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Australia: $24b tax cut may be worth 0.2% to economy


Added on 05/04/2017

The Turnbull government's $24 billion company tax cut will boost the economy by less than 0.2 per cent when fully implemented, according to a preliminary analysis by the Grattan Institute, reports The Border Mail.

The federal government has been resisting pressure from Labor to outline the growth dividend from the cuts, which will see company tax fall to 25 per cent over a decade for companies with a turnover of up to $50 million, after they passed the Senate last week.

Prime Minister Malcolm Turnbull and Treasurer Scott Morrison said on Tuesday the company tax cut would deliver "substantial economic growth", but would not quantify the contribution to GDP.

Mr Morrison said while Labor argued an econometric model was needed to quantify the benefits of the cut, "I tell you what, if you go down the pub and you talk to small business people, they're not talking about econometric models. What they're talking about is how they're going to grow their businesses".

Labor treasury spokesman Chris Bowen, who has refused to say whether Labor will adopt the tax cuts or repeal them if it wins the next election, criticised the government for not having the modelling to hand.

"We know that the benefit of the smaller package they passed would be smaller, but for the Treasurer of Australia today to say 'go ask the Labor Party or go to the local pub' just beggars belief," he said.

The Grattan Institute's productivity growth program director, Jim Minifie, told Fairfax Media that according to his preliminary analysis "it is reasonable to expect that GDP and national income would rise by 0.2 per cent over the next decade or so as a result of this package.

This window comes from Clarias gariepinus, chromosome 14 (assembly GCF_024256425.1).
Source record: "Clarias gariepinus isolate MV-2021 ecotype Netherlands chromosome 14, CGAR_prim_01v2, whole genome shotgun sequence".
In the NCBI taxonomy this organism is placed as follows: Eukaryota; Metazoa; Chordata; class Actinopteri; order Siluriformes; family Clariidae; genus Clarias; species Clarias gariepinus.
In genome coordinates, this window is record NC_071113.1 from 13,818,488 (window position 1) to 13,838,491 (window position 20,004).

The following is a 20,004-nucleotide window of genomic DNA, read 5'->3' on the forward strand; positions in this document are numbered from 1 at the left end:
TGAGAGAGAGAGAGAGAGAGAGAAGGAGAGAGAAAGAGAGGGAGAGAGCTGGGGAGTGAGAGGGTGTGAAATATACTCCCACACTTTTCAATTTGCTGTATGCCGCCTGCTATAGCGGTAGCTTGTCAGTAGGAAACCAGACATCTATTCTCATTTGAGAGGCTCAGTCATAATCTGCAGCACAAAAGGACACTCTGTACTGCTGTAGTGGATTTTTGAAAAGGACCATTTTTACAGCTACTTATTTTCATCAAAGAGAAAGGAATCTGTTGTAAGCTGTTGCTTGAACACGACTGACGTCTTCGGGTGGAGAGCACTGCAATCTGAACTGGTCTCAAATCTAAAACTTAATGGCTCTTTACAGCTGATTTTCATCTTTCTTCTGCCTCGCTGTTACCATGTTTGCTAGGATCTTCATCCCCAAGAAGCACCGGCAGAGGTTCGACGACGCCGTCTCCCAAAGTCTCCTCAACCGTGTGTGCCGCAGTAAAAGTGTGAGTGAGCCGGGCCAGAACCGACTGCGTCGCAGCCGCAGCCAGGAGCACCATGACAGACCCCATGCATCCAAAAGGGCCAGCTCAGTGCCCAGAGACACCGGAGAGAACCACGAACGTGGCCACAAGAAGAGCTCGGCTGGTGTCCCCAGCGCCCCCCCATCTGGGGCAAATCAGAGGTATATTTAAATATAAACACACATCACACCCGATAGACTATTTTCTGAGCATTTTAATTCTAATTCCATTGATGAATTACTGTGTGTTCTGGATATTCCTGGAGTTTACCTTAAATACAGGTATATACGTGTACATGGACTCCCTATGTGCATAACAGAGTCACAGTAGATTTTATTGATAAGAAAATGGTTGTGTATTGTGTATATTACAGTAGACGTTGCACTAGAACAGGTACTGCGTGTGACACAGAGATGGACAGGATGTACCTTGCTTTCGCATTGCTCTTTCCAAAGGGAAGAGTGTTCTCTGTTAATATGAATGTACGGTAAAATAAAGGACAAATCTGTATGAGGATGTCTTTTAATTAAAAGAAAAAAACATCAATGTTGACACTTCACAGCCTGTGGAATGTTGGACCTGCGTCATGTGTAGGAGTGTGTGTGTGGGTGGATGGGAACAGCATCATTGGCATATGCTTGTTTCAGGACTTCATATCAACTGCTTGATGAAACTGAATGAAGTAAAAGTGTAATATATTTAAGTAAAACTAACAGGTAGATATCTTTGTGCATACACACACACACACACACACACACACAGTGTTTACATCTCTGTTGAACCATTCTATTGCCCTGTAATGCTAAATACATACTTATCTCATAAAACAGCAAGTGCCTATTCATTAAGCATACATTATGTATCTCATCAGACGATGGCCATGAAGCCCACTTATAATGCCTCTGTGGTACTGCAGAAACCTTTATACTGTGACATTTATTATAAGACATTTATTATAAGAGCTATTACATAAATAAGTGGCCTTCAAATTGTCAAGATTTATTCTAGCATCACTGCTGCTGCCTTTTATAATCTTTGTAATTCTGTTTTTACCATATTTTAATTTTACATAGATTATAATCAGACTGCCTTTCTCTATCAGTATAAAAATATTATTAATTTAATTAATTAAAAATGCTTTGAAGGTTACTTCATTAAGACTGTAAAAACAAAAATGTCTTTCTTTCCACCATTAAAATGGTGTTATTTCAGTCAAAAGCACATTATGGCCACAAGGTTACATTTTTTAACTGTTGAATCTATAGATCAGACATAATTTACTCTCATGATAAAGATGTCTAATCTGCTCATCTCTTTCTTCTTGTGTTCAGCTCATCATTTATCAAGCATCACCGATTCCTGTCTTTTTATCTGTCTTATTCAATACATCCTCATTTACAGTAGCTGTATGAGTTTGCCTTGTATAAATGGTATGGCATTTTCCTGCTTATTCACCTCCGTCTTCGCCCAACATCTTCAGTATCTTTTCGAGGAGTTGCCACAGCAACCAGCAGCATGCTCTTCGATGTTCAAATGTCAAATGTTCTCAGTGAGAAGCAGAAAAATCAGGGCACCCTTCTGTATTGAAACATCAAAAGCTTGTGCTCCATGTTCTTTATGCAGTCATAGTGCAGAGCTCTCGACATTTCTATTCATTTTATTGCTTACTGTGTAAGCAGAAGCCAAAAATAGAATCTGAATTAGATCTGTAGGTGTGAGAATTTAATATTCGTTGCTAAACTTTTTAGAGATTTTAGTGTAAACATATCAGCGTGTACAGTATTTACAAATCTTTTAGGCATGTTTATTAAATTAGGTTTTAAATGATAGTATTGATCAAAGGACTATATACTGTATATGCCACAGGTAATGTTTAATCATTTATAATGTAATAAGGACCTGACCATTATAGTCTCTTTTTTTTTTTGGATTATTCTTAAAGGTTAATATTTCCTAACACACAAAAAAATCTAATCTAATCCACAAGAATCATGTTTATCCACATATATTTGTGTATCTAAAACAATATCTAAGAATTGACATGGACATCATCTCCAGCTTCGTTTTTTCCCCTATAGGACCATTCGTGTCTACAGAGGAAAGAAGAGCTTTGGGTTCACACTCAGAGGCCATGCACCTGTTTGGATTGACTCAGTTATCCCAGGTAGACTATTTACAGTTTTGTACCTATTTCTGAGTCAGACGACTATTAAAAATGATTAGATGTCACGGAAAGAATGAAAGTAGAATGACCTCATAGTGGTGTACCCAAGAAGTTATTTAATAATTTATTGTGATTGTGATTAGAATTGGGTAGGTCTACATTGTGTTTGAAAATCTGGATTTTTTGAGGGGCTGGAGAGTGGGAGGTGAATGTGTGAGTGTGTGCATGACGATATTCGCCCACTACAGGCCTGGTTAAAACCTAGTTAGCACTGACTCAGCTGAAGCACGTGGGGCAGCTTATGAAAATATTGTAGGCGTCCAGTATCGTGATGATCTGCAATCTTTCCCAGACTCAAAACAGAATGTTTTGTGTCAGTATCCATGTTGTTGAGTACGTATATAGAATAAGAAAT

"That translates into an increase of up to $3 billion in national income each year by the time the full effect has come in over the next decade. And unlike in the case of the full business tax cut package, more of these benefits are returned to Australians rather than in part going to foreign shareholders."

Dr Minifie also dismissed Labor claims Australia would have to wait 20 years for the benefits of the cut to be felt.

Victoria University economist Janine Dixon said the total impact of the revised cuts would be "pretty small".

"The majority of what you think of as typically small business - your local accountants, solicitor, grocery store - they pay at their personal tax rate," she said.

Dr Dixon said the company tax cuts are only going to make a difference to people who actually pay company tax, mostly foreign investors and people whose personal tax rate is above the company tax rate.

As debate about the economy-wide benefits of the company tax cuts continues, Australian Industry Group chief executive Innes Willox will warn at the National Press Club on Wednesday that if the Trump administration cuts the corporate tax rate, it would effectively turn the US into a tax haven.

That, in turn, would have two impacts on Australia: it would beneficially grow the US and therefore the global economy but on the downside, multinational companies that invest in Australia and the US would more likely invest in the US.

Mr Willox will say that other elements of President Trump's proposed program, including increased infrastructure and defence spending, could deliver potential benefits to Australia.

"We must be open to new ideas such as around the Trump tax agenda to both compete and complement the US . . . to sit back and not respond to developments occurring in our most diverse trading partner would be national folly."